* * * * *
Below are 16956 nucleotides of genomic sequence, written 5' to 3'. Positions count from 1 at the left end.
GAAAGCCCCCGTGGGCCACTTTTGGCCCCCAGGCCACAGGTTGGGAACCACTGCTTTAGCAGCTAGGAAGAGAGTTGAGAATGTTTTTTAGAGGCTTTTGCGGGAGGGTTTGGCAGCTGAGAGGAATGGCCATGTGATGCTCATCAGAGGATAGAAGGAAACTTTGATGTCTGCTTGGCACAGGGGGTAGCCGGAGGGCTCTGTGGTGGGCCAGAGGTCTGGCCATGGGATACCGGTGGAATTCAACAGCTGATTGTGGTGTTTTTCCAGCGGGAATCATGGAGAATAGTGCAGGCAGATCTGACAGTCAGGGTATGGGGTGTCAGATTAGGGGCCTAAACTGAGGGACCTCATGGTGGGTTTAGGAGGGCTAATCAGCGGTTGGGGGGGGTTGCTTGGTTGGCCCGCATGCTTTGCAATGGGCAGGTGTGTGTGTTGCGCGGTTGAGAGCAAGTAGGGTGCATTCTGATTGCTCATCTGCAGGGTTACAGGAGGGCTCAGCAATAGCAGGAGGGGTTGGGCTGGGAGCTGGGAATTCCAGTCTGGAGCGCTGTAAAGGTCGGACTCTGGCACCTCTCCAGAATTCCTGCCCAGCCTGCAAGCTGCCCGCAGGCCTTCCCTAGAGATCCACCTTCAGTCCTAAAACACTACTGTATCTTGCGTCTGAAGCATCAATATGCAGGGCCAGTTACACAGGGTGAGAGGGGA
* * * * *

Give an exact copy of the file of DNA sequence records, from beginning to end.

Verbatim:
Below are 16956 nucleotides of genomic sequence, written 5' to 3'. Positions count from 1 at the left end.
GAAAGCCCCCGTGGGCCACTTTTGGCCCCCAGGCCACAGGTTGGGAACCACTGCTTTAGCAGCTAGGAAGAGAGTTGAGAATGTTTTTTAGAGGCTTTTGCGGGAGGGTTTGGCAGCTGAGAGGAATGGCCATGTGATGCTCATCAGAGGATAGAAGGAAACTTTGATGTCTGCTTGGCACAGGGGGTAGCCGGAGGGCTCTGTGGTGGGCCAGAGGTCTGGCCATGGGATACCGGTGGAATTCAACAGCTGATTGTGGTGTTTTTCCAGCGGGAATCATGGAGAATAGTGCAGGCAGATCTGACAGTCAGGGTATGGGGTGTCAGATTAGGGGCCTAAACTGAGGGACCTCATGGTGGGTTTAGGAGGGCTAATCAGCGGTTGGGGGGGGTTGCTTGGTTGGCCCGCATGCTTTGCAATGGGCAGGTGTGTGTGTTGCGCGGTTGAGAGCAAGTAGGGTGCATTCTGATTGCTCATCTGCAGGGTTACAGGAGGGCTCAGCAATAGCAGGAGGGGTTGGGCTGGGAGCTGGGAATTCCAGTCTGGAGCGCTGTAAAGGTCGGACTCTGGCACCTCTCCAGAATTCCTGCCCAGCCTGCAAGCTGCCCGCAGGCCTTCCCTAGAGATCCACCTTCAGTCCTAAAACACTACTGTATCTTGCGTCTGAAGCATCAATATGCAGGGCCAGTTACACAGGGTGAGAGGGGA